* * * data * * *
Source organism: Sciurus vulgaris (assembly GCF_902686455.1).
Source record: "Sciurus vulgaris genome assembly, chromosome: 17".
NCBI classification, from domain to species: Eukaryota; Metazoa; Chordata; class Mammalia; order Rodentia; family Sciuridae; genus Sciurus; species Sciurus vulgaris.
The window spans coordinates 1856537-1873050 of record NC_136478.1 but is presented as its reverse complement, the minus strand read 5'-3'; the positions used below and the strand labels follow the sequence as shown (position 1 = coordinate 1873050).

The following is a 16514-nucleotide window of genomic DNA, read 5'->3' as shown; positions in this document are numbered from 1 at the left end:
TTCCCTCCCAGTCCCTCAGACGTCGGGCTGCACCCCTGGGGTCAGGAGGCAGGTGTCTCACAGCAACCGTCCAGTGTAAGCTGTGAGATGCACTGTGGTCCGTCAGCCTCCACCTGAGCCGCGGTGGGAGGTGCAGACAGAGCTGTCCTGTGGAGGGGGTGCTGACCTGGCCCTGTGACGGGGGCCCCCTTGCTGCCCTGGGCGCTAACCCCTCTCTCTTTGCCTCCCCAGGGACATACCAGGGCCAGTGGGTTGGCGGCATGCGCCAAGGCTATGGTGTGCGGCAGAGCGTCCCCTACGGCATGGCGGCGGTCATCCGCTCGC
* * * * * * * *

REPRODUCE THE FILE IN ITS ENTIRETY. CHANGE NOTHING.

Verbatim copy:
Source organism: Sciurus vulgaris (assembly GCF_902686455.1).
Source record: "Sciurus vulgaris genome assembly, chromosome: 17".
NCBI classification, from domain to species: Eukaryota; Metazoa; Chordata; class Mammalia; order Rodentia; family Sciuridae; genus Sciurus; species Sciurus vulgaris.
The window spans coordinates 1856537-1873050 of record NC_136478.1 but is presented as its reverse complement, the minus strand read 5'-3'; the positions used below and the strand labels follow the sequence as shown (position 1 = coordinate 1873050).

The following is a 16514-nucleotide window of genomic DNA, read 5'->3' as shown; positions in this document are numbered from 1 at the left end:
TTCCCTCCCAGTCCCTCAGACGTCGGGCTGCACCCCTGGGGTCAGGAGGCAGGTGTCTCACAGCAACCGTCCAGTGTAAGCTGTGAGATGCACTGTGGTCCGTCAGCCTCCACCTGAGCCGCGGTGGGAGGTGCAGACAGAGCTGTCCTGTGGAGGGGGTGCTGACCTGGCCCTGTGACGGGGGCCCCCTTGCTGCCCTGGGCGCTAACCCCTCTCTCTTTGCCTCCCCAGGGACATACCAGGGCCAGTGGGTTGGCGGCATGCGCCAAGGCTATGGTGTGCGGCAGAGCGTCCCCTACGGCATGGCGGCGGTCATCCGCTCGC